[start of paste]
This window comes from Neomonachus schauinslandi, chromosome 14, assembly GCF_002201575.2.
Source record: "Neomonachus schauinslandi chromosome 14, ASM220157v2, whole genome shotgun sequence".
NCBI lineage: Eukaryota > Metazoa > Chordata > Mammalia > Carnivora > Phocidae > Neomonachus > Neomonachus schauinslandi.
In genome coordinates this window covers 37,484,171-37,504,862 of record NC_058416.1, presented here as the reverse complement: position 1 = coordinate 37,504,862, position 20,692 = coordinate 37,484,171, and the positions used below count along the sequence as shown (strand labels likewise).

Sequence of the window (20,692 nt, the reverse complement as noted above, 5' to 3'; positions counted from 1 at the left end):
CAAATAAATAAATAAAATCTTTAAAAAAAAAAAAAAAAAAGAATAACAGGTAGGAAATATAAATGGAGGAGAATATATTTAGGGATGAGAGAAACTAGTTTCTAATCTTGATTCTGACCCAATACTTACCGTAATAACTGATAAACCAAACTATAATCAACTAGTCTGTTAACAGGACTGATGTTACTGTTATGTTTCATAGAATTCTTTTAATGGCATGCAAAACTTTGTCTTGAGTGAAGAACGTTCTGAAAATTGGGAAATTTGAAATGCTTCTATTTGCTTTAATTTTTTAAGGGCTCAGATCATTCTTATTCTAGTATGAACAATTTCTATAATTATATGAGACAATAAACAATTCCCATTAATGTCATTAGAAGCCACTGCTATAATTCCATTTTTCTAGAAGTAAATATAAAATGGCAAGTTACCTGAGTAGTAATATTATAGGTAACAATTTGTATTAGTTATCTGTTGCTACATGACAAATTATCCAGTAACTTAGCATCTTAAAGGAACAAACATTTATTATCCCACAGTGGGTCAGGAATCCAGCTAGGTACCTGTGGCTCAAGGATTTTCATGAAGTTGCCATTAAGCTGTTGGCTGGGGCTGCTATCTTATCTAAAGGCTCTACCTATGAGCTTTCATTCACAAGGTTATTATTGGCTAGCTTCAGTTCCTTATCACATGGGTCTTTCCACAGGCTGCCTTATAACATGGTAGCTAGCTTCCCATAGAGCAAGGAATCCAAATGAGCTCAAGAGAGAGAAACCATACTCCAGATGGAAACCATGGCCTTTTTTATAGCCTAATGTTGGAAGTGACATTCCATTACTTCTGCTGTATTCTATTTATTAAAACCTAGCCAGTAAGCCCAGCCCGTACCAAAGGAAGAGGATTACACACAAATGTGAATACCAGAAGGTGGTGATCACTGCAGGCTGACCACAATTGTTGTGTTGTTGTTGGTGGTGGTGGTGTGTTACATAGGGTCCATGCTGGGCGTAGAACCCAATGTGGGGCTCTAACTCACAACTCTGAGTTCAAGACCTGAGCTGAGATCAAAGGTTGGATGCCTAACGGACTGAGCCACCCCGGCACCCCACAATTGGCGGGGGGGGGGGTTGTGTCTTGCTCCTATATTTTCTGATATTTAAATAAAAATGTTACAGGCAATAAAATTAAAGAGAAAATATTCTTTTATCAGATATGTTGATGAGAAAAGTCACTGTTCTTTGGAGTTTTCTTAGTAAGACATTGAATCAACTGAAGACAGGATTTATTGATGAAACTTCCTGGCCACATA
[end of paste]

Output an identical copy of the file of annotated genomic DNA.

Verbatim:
This window comes from Neomonachus schauinslandi, chromosome 14, assembly GCF_002201575.2.
Source record: "Neomonachus schauinslandi chromosome 14, ASM220157v2, whole genome shotgun sequence".
NCBI lineage: Eukaryota > Metazoa > Chordata > Mammalia > Carnivora > Phocidae > Neomonachus > Neomonachus schauinslandi.
In genome coordinates this window covers 37,484,171-37,504,862 of record NC_058416.1, presented here as the reverse complement: position 1 = coordinate 37,504,862, position 20,692 = coordinate 37,484,171, and the positions used below count along the sequence as shown (strand labels likewise).

Sequence of the window (20,692 nt, the reverse complement as noted above, 5' to 3'; positions counted from 1 at the left end):
CAAATAAATAAATAAAATCTTTAAAAAAAAAAAAAAAAAAGAATAACAGGTAGGAAATATAAATGGAGGAGAATATATTTAGGGATGAGAGAAACTAGTTTCTAATCTTGATTCTGACCCAATACTTACCGTAATAACTGATAAACCAAACTATAATCAACTAGTCTGTTAACAGGACTGATGTTACTGTTATGTTTCATAGAATTCTTTTAATGGCATGCAAAACTTTGTCTTGAGTGAAGAACGTTCTGAAAATTGGGAAATTTGAAATGCTTCTATTTGCTTTAATTTTTTAAGGGCTCAGATCATTCTTATTCTAGTATGAACAATTTCTATAATTATATGAGACAATAAACAATTCCCATTAATGTCATTAGAAGCCACTGCTATAATTCCATTTTTCTAGAAGTAAATATAAAATGGCAAGTTACCTGAGTAGTAATATTATAGGTAACAATTTGTATTAGTTATCTGTTGCTACATGACAAATTATCCAGTAACTTAGCATCTTAAAGGAACAAACATTTATTATCCCACAGTGGGTCAGGAATCCAGCTAGGTACCTGTGGCTCAAGGATTTTCATGAAGTTGCCATTAAGCTGTTGGCTGGGGCTGCTATCTTATCTAAAGGCTCTACCTATGAGCTTTCATTCACAAGGTTATTATTGGCTAGCTTCAGTTCCTTATCACATGGGTCTTTCCACAGGCTGCCTTATAACATGGTAGCTAGCTTCCCATAGAGCAAGGAATCCAAATGAGCTCAAGAGAGAGAAACCATACTCCAGATGGAAACCATGGCCTTTTTTATAGCCTAATGTTGGAAGTGACATTCCATTACTTCTGCTGTATTCTATTTATTAAAACCTAGCCAGTAAGCCCAGCCCGTACCAAAGGAAGAGGATTACACACAAATGTGAATACCAGAAGGTGGTGATCACTGCAGGCTGACCACAATTGTTGTGTTGTTGTTGGTGGTGGTGGTGTGTTACATAGGGTCCATGCTGGGCGTAGAACCCAATGTGGGGCTCTAACTCACAACTCTGAGTTCAAGACCTGAGCTGAGATCAAAGGTTGGATGCCTAACGGACTGAGCCACCCCGGCACCCCACAATTGGCGGGGGGGGGGGTTGTGTCTTGCTCCTATATTTTCTGATATTTAAATAAAAATGTTACAGGCAATAAAATTAAAGAGAAAATATTCTTTTATCAGATATGTTGATGAGAAAAGTCACTGTTCTTTGGAGTTTTCTTAGTAAGACATTGAATCAACTGAAGACAGGATTTATTGATGAAACTTCCTGGCCACATA